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    • Gaskilldawg

      FOIA is a federal law that only applies to federal agencies. The Georgia Open Records Act applies to Georgia state and local governments. I cannot speak about the FOIA but I do hold an office covered by the Georgia Open Records Active and I know we are authorized to charge the requester the time it takes the lowest paid employee required to respond.

      Also, the GORA does not require us to create records, such as writing a letter to answer questions or explain anything.

      Our usual response when someone appears with a request is to show them where the records are and explain the cost to copy records.

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      • FOIA is also the name of the law is several other states including neighboring South Carolina so it’s not just federal.

        As a proud member of the ever evil liberal media empire running 11 daily newspapers in 5 states the thing that bothers me here is at least two-fold.

        Slightly less troubling is the smoke and mirrored attempt to hide a bag of poop behind the new popular coach. This has nothing to do with Kirby Smart and everything to do with McGarity’s attempt to hide. Hell when the photos and news of Smart hovering around in a chopper came out the only thing UGA fans thought was “about damn time and he couldn’t find a red chopper?” Damn the costs… we saw us on a level field with the teams that have been out-recruiting us, chiefly Alabama.

        From the story what troubles me most is McGarity is so consumed with hiding facts from us that he isn’t willing to even write things down anymore. That to me tells me all I need to know about that man’s moral and ethical compass.

        For those of you on the wrong side of FOIA requests (Gaskilldawg, Trey @cpadawg) remember that for those of us charged with watching the government and those in charge of it, if the government would be willingly transparent and less corrupt we wouldn’t need laws like these that are such inconveniences to guys at your levels to do our jobs. But people like McGarity who openly admit they he’ll do everything he can to withhold information from the public make laws like this necessary. Adding more time only gives us the impression that there will be an attempt to hide, lose or otherwise suppress the information that ultimately comes to us. They all know that the public’s attention span is extremely short so the more time they get to doctor the data and further away from the event that we’re looking into the less the backlash will be when it’s ultimately reported.

        Trey@cpadawg, I don’t know of any state that allows a party to a lawsuit to be FOIA’d while party to a suit. I’d be interested to see how that’s actually playing out. It sounds to me like someone tried to abuse FOIA or GORA and that should have been shut down. I know in most states we do business in there is wording that calls for reason-ability and someone like you could call us into a hearing to argue in front of a judge that you don’t want to or need to honor the request and explain why.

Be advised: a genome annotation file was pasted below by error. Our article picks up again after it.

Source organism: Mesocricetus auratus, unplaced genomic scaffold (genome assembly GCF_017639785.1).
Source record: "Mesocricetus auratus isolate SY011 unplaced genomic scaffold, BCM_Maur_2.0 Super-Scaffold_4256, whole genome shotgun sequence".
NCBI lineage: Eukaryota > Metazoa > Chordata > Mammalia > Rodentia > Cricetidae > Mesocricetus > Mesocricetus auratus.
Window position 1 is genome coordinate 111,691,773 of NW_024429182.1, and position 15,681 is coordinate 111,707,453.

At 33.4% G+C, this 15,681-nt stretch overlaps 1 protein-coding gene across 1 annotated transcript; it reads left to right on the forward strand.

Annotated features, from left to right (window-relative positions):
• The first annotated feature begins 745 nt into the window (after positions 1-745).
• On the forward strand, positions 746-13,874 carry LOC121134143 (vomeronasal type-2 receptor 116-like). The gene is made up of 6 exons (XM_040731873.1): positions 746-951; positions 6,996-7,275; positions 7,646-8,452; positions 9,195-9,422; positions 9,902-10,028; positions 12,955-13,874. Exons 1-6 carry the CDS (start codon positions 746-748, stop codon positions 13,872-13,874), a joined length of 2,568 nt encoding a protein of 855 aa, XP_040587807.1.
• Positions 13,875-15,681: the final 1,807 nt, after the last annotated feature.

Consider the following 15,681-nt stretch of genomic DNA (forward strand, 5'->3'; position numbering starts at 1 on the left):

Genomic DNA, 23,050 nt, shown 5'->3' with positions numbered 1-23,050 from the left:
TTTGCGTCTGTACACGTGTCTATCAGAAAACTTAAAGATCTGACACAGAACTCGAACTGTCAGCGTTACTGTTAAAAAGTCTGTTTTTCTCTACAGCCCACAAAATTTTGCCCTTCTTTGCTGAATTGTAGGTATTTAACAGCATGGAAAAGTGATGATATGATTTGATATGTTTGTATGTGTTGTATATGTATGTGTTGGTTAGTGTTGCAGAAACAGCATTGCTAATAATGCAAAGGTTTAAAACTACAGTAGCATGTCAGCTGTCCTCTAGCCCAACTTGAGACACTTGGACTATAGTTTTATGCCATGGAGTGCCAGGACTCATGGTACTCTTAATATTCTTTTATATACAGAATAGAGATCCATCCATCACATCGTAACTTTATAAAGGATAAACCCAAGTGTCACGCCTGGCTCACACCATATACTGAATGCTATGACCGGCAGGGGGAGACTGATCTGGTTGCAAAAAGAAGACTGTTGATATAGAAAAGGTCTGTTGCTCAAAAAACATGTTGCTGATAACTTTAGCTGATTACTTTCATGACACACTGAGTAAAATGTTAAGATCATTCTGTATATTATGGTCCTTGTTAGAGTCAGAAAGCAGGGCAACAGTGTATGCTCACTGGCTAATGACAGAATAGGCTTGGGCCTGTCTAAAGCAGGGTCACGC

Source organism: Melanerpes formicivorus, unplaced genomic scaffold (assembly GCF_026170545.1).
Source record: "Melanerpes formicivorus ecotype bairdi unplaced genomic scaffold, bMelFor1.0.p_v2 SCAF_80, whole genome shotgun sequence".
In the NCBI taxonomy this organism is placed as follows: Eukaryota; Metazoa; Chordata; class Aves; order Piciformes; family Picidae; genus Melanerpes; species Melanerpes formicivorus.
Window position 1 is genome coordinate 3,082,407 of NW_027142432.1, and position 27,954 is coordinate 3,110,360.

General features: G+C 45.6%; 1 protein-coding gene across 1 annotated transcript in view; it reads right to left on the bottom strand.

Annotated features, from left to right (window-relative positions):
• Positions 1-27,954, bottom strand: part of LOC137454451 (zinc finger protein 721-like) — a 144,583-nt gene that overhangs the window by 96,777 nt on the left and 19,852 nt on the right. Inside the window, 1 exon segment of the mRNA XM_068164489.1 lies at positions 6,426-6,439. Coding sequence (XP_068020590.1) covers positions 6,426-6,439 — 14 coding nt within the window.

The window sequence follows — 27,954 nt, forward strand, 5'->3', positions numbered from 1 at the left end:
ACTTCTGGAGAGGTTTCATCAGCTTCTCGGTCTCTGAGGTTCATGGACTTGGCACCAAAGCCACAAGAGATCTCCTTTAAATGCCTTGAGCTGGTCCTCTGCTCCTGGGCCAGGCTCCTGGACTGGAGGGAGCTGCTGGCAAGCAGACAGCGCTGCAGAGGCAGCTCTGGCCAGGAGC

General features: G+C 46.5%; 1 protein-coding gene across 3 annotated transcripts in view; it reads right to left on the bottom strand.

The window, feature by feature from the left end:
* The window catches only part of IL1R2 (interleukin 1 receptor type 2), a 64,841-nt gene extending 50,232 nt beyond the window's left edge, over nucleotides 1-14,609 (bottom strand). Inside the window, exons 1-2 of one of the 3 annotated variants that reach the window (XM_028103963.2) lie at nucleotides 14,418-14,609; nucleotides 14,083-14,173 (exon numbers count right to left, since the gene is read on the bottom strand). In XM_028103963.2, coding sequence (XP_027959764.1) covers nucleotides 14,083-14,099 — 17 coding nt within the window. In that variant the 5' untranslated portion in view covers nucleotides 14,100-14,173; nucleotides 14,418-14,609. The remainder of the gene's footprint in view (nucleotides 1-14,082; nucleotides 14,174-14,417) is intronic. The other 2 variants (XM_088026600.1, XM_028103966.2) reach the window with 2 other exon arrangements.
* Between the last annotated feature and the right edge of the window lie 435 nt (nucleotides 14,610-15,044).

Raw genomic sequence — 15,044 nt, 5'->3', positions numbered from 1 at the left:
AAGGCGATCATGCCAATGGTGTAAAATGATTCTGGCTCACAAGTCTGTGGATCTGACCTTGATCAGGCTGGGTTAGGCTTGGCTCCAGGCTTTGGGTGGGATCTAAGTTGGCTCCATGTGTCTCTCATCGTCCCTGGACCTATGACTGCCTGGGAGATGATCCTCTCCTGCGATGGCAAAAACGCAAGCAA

Otherwise, it’s under-handed and sneaky and any attempt to explain it as anything else is disingenuous at best.

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        • Not to get too much into specifics, but it was prior to a lawsuit being filed. We knew it was coming, but they were using FOIA to see what mud they could scrounge up prior to formalizing their complaint.

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          • Dolly Llama

            If there was mud there to be found, well, it’s hard for me to work up more sympathy for you.

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          • That being so I’d tend to agree that perhaps this might have been a misuse of the law, but I wouldn’t let you throw the baby out with the bath water.

            It’s not a bullshit law. I’m sure it’s a major inconvenience for some folks from time to time. But those folks need to keep in mind that they signed up to serve the public and are paid nowadays fairly handsomely to do so. We all have parts of our jobs that are aggravating, for a public servant this is just a necessary evil in my mind. Unchecked the power that they have would go out of control.

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            • Debby Balcer

              Amen. I am right of center and in support of transparency. Changing this law is not good because it will encourage abuse of power.

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            • But those folks need to keep in mind that they signed up to serve the public and are paid nowadays fairly handsomely to do so.

              Yes, public servants are rolling in the dough. Pensions are a thing of the distant past for most public servants, salary caps are pushed down from Washington, and between the Inspector General, annual audits for this and that, and enough red tape to trace the entire coastline of the United States, any “power” that they think they have is a myth in their own minds. We get tons and tons of shit, and the only expectation is to do more with less each and every year. That is the life of a public servant.

              As far as open records laws. I am for limited government. Open records helps to ensure some check on government. I am not against open records laws. I am not in favor of the three-days-to-comply part of the current law. It is part of how you make a living, and you don’t want to see any of your “power” restricted, and I get that. I don’t fault you for it. Perhaps, though, the law as it is could be tweaked so that both of us could be happy. That would be compromise, though, which is no longer possible in today’s political climate.